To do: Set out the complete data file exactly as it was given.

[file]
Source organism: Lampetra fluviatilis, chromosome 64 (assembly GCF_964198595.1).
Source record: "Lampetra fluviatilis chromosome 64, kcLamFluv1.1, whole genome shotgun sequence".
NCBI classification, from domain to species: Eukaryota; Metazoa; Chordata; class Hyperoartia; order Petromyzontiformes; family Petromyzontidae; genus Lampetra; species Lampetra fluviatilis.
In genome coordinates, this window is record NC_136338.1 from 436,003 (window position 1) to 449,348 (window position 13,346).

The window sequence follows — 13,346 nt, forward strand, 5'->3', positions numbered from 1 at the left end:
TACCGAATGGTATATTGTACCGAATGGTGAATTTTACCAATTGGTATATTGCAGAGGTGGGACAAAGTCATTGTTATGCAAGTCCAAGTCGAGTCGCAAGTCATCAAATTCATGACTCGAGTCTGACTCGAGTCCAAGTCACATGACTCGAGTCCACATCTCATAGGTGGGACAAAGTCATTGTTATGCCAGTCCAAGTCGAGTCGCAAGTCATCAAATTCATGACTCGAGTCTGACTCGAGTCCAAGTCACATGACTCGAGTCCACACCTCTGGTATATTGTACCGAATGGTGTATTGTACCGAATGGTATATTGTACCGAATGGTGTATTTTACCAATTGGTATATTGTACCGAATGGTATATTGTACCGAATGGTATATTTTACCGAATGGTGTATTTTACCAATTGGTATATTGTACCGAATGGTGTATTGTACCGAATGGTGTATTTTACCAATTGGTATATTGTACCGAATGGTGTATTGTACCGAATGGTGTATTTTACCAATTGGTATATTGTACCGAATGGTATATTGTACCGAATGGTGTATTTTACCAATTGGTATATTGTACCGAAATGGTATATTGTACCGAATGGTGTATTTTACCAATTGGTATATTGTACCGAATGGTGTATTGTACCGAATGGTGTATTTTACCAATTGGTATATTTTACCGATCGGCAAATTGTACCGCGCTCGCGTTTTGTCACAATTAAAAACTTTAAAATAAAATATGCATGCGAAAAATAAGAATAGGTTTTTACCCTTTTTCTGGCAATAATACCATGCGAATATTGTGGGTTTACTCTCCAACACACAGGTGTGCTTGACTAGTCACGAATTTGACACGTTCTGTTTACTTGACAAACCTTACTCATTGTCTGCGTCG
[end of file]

Source organism: Lampetra fluviatilis, chromosome 64 (assembly GCF_964198595.1).
Source record: "Lampetra fluviatilis chromosome 64, kcLamFluv1.1, whole genome shotgun sequence".
NCBI classification, from domain to species: Eukaryota; Metazoa; Chordata; class Hyperoartia; order Petromyzontiformes; family Petromyzontidae; genus Lampetra; species Lampetra fluviatilis.
In genome coordinates, this window is record NC_136338.1 from 436,003 (window position 1) to 449,348 (window position 13,346).

The window sequence follows — 13,346 nt, forward strand, 5'->3', positions numbered from 1 at the left end:
TACCGAATGGTATATTGTACCGAATGGTGAATTTTACCAATTGGTATATTGCAGAGGTGGGACAAAGTCATTGTTATGCAAGTCCAAGTCGAGTCGCAAGTCATCAAATTCATGACTCGAGTCTGACTCGAGTCCAAGTCACATGACTCGAGTCCACATCTCATAGGTGGGACAAAGTCATTGTTATGCCAGTCCAAGTCGAGTCGCAAGTCATCAAATTCATGACTCGAGTCTGACTCGAGTCCAAGTCACATGACTCGAGTCCACACCTCTGGTATATTGTACCGAATGGTGTATTGTACCGAATGGTATATTGTACCGAATGGTGTATTTTACCAATTGGTATATTGTACCGAATGGTATATTGTACCGAATGGTATATTTTACCGAATGGTGTATTTTACCAATTGGTATATTGTACCGAATGGTGTATTGTACCGAATGGTGTATTTTACCAATTGGTATATTGTACCGAATGGTGTATTGTACCGAATGGTGTATTTTACCAATTGGTATATTGTACCGAATGGTATATTGTACCGAATGGTGTATTTTACCAATTGGTATATTGTACCGAAATGGTATATTGTACCGAATGGTGTATTTTACCAATTGGTATATTGTACCGAATGGTGTATTGTACCGAATGGTGTATTTTACCAATTGGTATATTTTACCGATCGGCAAATTGTACCGCGCTCGCGTTTTGTCACAATTAAAAACTTTAAAATAAAATATGCATGCGAAAAATAAGAATAGGTTTTTACCCTTTTTCTGGCAATAATACCATGCGAATATTGTGGGTTTACTCTCCAACACACAGGTGTGCTTGACTAGTCACGAATTTGACACGTTCTGTTTACTTGACAAACCTTACTCATTGTCTGCGTCG